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Lantry v. Client Services, Inc.

United States District Court, E.D. Missouri, Eastern Division

August 2, 2019

DESIRAE LANTRY, individually, and on behalf of all others similarly situated Plaintiff,
v.
CLIENT SERVICES, INC. Defendant.

          ORDER AND MEMORANDUM

          RODNEY W. SIPPEL UNITED STATES DISTRICT JUDGE

         This matter is before me on Defendant Client Services, Inc.'s (CSI) Motion for a Judgment on the Pleadings. Plaintiff Desirae Lantry, on behalf of a putative class, filed a multi-count amended complaint against CSI alleging that it sent a debt collection letter containing multiple violations of the Fair Debt Collection Practices Act, 15 U.S.C. §§ 1692 et seq. (“FDCPA”). CSI answered the Amended Complaint and filed its motion for judgment on the pleadings shortly thereafter. For the reasons that follow, I will grant CSI's motion and dismiss Lantry's Amended Complaint.

         I. Background

         This case centers on a letter that CSI sent to Lantry in order to collect a debt that Lantry allegedly owed to Chase Bank U.S.A., N.A. (“Chase”). [See Exh A., Amended Complaint, Doc. No. 12-1] The letter offered to settle Lantry's $2, 212.73 balance due to Chase for $443.00, and it contained the following “disclosure”:

“If we settle this debt with you for less than the full outstanding balance, Chase may offer you less favorable terms in the future for some Chase products or services, or may deny your application.”

[See Id.; Plaintiff's Amended Complaint, Doc. No. 12, ¶ 14] The letter CSI sent Lantry is the only conduct or communication directed to her on which Lantry bases the FDCPA violations she alleges.

         II. Legal Standard

         “Judgment on the pleadings is appropriate when there are no material facts to resolve and the moving party is entitled to judgment as a matter of law. The facts pleaded by the non-moving party must be accepted as true and all reasonable inferences from the pleadings should be taken in favor of the non-moving party. The court may consider the pleadings themselves, materials embraced by the pleadings, exhibits attached to the pleadings, and matters of public record.” Mills v. City of Grand Forks, 614 F.3d 495, 498 (8th Cir. 2010) (internal citations omitted).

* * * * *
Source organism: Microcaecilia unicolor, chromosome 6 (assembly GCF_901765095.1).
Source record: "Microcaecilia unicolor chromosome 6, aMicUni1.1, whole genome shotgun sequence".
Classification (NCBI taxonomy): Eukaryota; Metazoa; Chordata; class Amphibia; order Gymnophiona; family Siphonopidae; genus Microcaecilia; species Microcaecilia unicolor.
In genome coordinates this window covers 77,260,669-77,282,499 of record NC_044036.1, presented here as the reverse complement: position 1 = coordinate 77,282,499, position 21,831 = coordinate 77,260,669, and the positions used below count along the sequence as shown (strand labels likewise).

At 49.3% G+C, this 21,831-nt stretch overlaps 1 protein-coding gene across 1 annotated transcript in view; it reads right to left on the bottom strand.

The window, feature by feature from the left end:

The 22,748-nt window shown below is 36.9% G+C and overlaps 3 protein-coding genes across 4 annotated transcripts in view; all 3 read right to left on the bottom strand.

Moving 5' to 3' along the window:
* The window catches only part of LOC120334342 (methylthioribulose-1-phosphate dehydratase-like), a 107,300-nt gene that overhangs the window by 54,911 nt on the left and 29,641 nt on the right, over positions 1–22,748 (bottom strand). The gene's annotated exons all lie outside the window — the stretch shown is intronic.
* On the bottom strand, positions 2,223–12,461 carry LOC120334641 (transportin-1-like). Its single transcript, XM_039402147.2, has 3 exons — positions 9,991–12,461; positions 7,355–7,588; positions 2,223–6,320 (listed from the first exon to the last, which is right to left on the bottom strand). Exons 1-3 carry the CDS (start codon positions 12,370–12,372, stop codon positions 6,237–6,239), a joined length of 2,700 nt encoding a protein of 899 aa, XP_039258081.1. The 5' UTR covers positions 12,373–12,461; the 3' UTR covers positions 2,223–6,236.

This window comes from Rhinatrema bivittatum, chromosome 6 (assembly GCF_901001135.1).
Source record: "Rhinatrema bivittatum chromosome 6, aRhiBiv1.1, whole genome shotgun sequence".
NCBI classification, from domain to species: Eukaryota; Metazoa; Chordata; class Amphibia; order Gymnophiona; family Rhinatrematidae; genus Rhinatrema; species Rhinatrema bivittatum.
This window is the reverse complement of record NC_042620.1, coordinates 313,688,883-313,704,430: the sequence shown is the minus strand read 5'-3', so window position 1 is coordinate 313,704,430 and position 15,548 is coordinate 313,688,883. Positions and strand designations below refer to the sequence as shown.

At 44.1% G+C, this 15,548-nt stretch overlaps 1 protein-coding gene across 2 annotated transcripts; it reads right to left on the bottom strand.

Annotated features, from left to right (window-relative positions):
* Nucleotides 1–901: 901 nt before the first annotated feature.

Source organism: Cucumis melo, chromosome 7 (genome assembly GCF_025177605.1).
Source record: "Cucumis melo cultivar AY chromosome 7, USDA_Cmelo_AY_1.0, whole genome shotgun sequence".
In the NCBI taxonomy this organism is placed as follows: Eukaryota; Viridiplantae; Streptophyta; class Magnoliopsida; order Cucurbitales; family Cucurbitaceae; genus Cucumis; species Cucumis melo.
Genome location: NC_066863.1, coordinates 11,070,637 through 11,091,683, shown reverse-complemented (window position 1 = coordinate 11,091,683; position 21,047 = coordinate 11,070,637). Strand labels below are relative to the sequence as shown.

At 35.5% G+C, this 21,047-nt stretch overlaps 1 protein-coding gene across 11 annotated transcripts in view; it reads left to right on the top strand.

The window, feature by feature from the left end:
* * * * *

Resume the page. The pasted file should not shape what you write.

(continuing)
III. Discussion

         Lantry's Amended Complaint alleges that the letter she received from CSI gives rise to four counts of FDCPA violations. The letter itself is attached to the Amended Complaint as Exhibit A, and I may consider its contents when ruling on the Motion for a Judgment on the Pleadings. See Fed.R.Civ.P. 10(c); Brown v. Medtronic, Inc., 628 F.3d 451, 459-60 (8th Cir. 2010) (“documents attached to or incorporated within an amended complaint are considered part of the pleadings, and courts may look at such documents ‘for all purposes,' including to determine whether a plaintiff has stated a plausible claim.”) (internal citation omitted).

         In addition to the letter, the Amended Complaint is replete with conjecture and conclusory allegations that are styled as factual or plausible allegations. I will not address each conclusory allegation here, but, for example, they include:

• “The above quoted language improperly attempted to influence Plaintiff's thought process with regard to paying off the subject debt by informing her that it would be beneficial for her to pay the full amount she allegedly owed.” [Amended Complaint, Doc. No. 12, ¶ 31]
• “The letter is purposefully worded to avoid making the following clear statement: ‘if you pay the full amount owed, rather than the discounted settlement offer, Chase will offer you more favorable terms in the future for some Chase products or services.'” [Id. at ¶ 45]
• “When Chase presented the quoted language to Defendant and told Defendant to include it [sic] the subject form dunning letter, it was Chase's intention that this language would discourage recipients from ...

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